The Lyrid meteor shower is produced as Earth passes through a stream of debris, left behind in the orbit of a comet known as C/1861 G1 (Thatcher). Comet Thatcher takes a VERY long time to go around the Sun - the last time it went by was in 1861, and it will do so again around the year 2280 - but as it does, it passes fairly close to Earth. It's not close enough to be a danger to us, but close enough that the tiny particles of ice and rock - meteoroids - that it leaves behind in its wake can be swept up by Earth as we go around the Sun.

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The Lyrids , considered the first good meteor shower of the year, will peak on April 22 -- Earth Day -- and April 23. No special equipment will be needed to see the meteors .

While some showers spread their meteor crumbs over several days , the Lyrids ’ peak activity lasts less than a day . Later it was found to be linked to the Lyrid meteor shower . Each year in late April, Earth passes through centuries of dust shed by the comet’s tail.

When that happens, these meteoroids plunge into the atmosphere, travelling at speeds of between tens to hundreds of thousands of kilometres per hour. At that speed, they compress the air molecules in their path together with such force that the air molecules heat up and glow. This glow is what we call a meteor, and the bigger the meteoroid, the greater the force it exerts, and thus the brighter the meteor glows.

In many cases, the heat from the air molecules simply burns away the meteoroid, making for a very short-lived meteor. For some meteoroids, though - the larger ones or the ones made of tougher stuff - they survive the heat and slow down enough where they cannot compress the air enough to make it glow. At this point, they enter what's known as "dark flight" and fall to the ground, to become a meteorite.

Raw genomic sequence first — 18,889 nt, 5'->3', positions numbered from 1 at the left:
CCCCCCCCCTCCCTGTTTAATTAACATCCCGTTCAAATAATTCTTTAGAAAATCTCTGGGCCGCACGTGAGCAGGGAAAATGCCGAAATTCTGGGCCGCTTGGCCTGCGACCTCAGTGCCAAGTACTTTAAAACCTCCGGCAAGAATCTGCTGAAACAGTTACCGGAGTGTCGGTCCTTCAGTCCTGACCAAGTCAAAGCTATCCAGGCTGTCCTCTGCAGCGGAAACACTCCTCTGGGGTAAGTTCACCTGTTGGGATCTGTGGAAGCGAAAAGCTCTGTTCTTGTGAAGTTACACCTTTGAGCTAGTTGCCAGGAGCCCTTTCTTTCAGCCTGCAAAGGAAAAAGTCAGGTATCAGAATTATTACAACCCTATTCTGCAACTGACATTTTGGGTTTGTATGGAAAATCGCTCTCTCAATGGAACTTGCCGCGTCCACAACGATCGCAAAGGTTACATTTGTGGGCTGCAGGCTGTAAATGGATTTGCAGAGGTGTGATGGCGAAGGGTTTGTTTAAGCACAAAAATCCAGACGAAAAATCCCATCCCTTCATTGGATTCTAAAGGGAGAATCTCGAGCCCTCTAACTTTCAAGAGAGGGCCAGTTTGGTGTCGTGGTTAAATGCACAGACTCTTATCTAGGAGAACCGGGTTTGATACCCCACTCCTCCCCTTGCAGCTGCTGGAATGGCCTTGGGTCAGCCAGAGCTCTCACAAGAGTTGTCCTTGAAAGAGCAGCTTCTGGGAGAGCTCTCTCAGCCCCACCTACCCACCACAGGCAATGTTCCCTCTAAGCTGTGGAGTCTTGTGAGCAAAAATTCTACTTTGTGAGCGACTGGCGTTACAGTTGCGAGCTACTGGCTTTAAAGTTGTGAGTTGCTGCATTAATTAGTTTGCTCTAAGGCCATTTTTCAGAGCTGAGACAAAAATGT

Will we be able to see it?

Seeing a meteor shower in action requires a certain amount of forethought.

Getting out from under light polluted urban night skies is a must, as the competing lights from the ground will make it impossible to see any but the brightest meteors or fireballs. The Royal Astronomical Society of Canada has a list of Dark Sky Sites on their website.

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The shower 's "peak" is when Earth passes through the heart of the dusty trail, and meteors can often be seen for days before and after that peak. [ Lyrid Meteor Shower Seen From Space Station (Video)].

Heres what you need to know about the Lyrids and how to watch the meteor shower in Georgia. 12 hours ago THE Lyrid Meteor Shower is a of the year coincides with Earth Day this year — meaning people all over the world will have the chance to see the 2018 Lyrid meteor shower light up the sky.

Even after escaping to darker skies, anyone watching will need to let their eyes adjust to the dark. So, for roughly 30-45 minutes, avoid looking at any bright light sources, including a smartphone or car headlights. If you must use your phone, switching it to "night mode," so that it displays in the red end of the spectrum of light, rather than the blues, will help. When your eyes are completely adjusted, it will make the meteors much easier to see.

Crucially, though, the skies not only need to be dark, but at least reasonably clear, as well. Here are the forecast sky conditions for Friday night to Saturday morning:

Are there other ways to watch?

Yes! If your skies are clouded over during the best times to watch, try heading over to Slooh.com, to watch their livestream show of the shower. Their broadcast begins at 8 p.m. ET, Friday, April 21.

Also, try watching the meteors on radar. It doesn't show you the glowing streaks in the sky, but its fascinating to watch meteoroids show up as multicoloured peaks in these scrolling, auto-updating 3D radar graphs.

If you see any meteors, report in! Let us know what you saw in the comments below!

Sources: International Meteor Organization | Stellarium | Slooh | MeteorShowers.org